Well, the new week certainly dawned – and it wasn’t a bad one too! In fact the weather here in the Calder valley’s been far sunnier than expected, although someone seems to have forgotten it’s still August and dialed-down the temperature to an October setting! I can’t really complain as most of my day’s been spent staring at a computer screen in order to finish editing all last weeks pictures from my Cumbrian trip and get them on my Zenfolio website. You can find the full selection and which galleries they’ve been added to by clicking on the ‘recent’ button, here’s a shortcut that will take you straight to it!
I’ve another day planned where I’ll be chained to my desk again tomorrow, but as the weather’s meant to be wet I’m hardly going to complain. There’s no shortage of pictures to scan, paperwork to shuffle, blogs to write or trips to plan. Hopefully I’ll be out and about again by Thursday.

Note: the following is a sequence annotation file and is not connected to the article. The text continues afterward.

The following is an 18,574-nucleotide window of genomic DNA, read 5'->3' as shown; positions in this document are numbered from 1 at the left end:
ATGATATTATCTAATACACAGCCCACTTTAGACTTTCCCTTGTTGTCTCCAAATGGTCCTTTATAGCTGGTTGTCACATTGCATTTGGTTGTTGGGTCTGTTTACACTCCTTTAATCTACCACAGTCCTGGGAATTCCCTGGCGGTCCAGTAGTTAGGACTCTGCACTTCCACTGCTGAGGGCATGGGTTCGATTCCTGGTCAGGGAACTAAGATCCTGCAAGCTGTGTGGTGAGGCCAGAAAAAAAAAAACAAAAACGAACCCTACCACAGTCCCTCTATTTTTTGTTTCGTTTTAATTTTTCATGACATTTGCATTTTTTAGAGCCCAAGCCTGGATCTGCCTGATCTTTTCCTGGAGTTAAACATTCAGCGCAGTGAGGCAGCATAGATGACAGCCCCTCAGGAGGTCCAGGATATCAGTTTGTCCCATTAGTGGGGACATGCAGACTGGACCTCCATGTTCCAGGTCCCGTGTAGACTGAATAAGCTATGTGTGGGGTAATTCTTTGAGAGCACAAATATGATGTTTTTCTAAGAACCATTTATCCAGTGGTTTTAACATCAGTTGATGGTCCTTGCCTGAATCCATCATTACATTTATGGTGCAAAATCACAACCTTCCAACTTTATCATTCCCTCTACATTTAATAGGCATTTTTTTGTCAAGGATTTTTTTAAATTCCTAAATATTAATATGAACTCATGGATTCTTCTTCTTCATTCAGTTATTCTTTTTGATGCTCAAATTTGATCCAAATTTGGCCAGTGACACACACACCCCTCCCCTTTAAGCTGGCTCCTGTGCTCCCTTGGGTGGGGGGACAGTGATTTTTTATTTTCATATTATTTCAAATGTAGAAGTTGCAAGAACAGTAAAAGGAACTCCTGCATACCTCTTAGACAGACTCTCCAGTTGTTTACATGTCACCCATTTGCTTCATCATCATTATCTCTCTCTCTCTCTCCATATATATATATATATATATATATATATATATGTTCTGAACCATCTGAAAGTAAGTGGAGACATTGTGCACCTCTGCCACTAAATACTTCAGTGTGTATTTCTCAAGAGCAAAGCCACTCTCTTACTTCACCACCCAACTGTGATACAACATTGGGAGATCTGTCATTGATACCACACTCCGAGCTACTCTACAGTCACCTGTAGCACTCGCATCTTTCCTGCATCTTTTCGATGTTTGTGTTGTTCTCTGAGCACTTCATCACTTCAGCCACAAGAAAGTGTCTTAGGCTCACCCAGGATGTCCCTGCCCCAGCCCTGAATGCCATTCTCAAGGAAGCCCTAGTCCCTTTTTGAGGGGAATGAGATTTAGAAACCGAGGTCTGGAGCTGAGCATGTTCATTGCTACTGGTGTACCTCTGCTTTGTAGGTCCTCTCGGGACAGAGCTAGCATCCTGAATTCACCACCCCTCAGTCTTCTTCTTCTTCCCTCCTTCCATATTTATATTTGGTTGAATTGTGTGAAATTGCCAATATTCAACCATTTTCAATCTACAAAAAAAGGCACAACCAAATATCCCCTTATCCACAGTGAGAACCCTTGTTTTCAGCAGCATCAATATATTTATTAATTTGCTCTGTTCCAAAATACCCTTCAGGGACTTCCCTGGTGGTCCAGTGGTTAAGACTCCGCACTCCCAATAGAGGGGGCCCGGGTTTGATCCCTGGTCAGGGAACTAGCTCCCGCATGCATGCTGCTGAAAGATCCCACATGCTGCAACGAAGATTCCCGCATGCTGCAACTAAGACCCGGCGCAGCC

In the meantime, here’s the picture of the day, which I took last week. It’s of an unassuming house on the outskirts of Wylam on the Tyne valley. The Wylam waggonway (an early railway) ran past the front of the house, right where I was standing to take the picture.
What’s special is not the house but the person who was born there. On the 9th June 1781 a boy was born to Robert and Mabel Stephenson, they christened him George. George Stephenson became famous as the ‘father of the railways’ – not bad for a child born to illiterate parents who was unable to read and write himself until he was 18! Yet he became world famous as a civil and mechanical engineer. His son Robert (born on the 16th October 1803) followed in his footsteps and the father and son team helped railways conquer the world and the industrial revolution to change the face of Britain.
I’ve a favour to ask…
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